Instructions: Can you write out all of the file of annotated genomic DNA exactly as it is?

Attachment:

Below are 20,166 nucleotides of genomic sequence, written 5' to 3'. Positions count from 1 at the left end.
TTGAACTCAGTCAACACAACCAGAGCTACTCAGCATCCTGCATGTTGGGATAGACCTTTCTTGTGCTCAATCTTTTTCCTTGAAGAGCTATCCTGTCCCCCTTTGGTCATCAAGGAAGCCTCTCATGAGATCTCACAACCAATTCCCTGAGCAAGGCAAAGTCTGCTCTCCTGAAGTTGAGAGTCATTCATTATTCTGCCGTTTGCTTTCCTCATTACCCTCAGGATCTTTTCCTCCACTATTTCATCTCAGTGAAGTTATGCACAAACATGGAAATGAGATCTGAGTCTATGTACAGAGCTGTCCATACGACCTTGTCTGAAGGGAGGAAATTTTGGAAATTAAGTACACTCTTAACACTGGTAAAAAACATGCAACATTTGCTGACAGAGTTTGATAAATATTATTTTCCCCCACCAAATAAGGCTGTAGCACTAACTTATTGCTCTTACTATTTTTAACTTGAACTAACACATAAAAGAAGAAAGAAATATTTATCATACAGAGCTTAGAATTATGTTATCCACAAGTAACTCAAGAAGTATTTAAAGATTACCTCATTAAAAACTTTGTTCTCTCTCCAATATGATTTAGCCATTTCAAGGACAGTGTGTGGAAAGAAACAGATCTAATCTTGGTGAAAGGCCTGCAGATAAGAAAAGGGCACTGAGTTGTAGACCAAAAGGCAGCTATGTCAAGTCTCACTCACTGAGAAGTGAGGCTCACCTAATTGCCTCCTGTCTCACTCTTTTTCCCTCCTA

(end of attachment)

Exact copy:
Below are 20,166 nucleotides of genomic sequence, written 5' to 3'. Positions count from 1 at the left end.
TTGAACTCAGTCAACACAACCAGAGCTACTCAGCATCCTGCATGTTGGGATAGACCTTTCTTGTGCTCAATCTTTTTCCTTGAAGAGCTATCCTGTCCCCCTTTGGTCATCAAGGAAGCCTCTCATGAGATCTCACAACCAATTCCCTGAGCAAGGCAAAGTCTGCTCTCCTGAAGTTGAGAGTCATTCATTATTCTGCCGTTTGCTTTCCTCATTACCCTCAGGATCTTTTCCTCCACTATTTCATCTCAGTGAAGTTATGCACAAACATGGAAATGAGATCTGAGTCTATGTACAGAGCTGTCCATACGACCTTGTCTGAAGGGAGGAAATTTTGGAAATTAAGTACACTCTTAACACTGGTAAAAAACATGCAACATTTGCTGACAGAGTTTGATAAATATTATTTTCCCCCACCAAATAAGGCTGTAGCACTAACTTATTGCTCTTACTATTTTTAACTTGAACTAACACATAAAAGAAGAAAGAAATATTTATCATACAGAGCTTAGAATTATGTTATCCACAAGTAACTCAAGAAGTATTTAAAGATTACCTCATTAAAAACTTTGTTCTCTCTCCAATATGATTTAGCCATTTCAAGGACAGTGTGTGGAAAGAAACAGATCTAATCTTGGTGAAAGGCCTGCAGATAAGAAAAGGGCACTGAGTTGTAGACCAAAAGGCAGCTATGTCAAGTCTCACTCACTGAGAAGTGAGGCTCACCTAATTGCCTCCTGTCTCACTCTTTTTCCCTCCTA